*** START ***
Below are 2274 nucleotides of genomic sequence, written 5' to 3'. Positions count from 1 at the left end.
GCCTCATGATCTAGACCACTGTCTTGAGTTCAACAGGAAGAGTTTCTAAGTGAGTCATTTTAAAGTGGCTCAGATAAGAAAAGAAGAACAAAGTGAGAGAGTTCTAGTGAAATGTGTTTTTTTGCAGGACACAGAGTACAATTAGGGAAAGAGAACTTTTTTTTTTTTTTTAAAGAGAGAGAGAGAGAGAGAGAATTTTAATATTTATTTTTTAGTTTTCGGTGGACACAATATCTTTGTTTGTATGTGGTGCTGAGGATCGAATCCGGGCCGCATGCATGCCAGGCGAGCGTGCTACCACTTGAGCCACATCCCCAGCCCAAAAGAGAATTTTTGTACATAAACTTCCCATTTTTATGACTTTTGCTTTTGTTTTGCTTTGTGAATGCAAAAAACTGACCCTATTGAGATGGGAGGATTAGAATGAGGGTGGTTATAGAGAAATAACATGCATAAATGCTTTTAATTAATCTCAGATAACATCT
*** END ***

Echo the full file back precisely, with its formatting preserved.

Below are 2274 nucleotides of genomic sequence, written 5' to 3'. Positions count from 1 at the left end.
GCCTCATGATCTAGACCACTGTCTTGAGTTCAACAGGAAGAGTTTCTAAGTGAGTCATTTTAAAGTGGCTCAGATAAGAAAAGAAGAACAAAGTGAGAGAGTTCTAGTGAAATGTGTTTTTTTGCAGGACACAGAGTACAATTAGGGAAAGAGAACTTTTTTTTTTTTTTTAAAGAGAGAGAGAGAGAGAGAGAATTTTAATATTTATTTTTTAGTTTTCGGTGGACACAATATCTTTGTTTGTATGTGGTGCTGAGGATCGAATCCGGGCCGCATGCATGCCAGGCGAGCGTGCTACCACTTGAGCCACATCCCCAGCCCAAAAGAGAATTTTTGTACATAAACTTCCCATTTTTATGACTTTTGCTTTTGTTTTGCTTTGTGAATGCAAAAAACTGACCCTATTGAGATGGGAGGATTAGAATGAGGGTGGTTATAGAGAAATAACATGCATAAATGCTTTTAATTAATCTCAGATAACATCT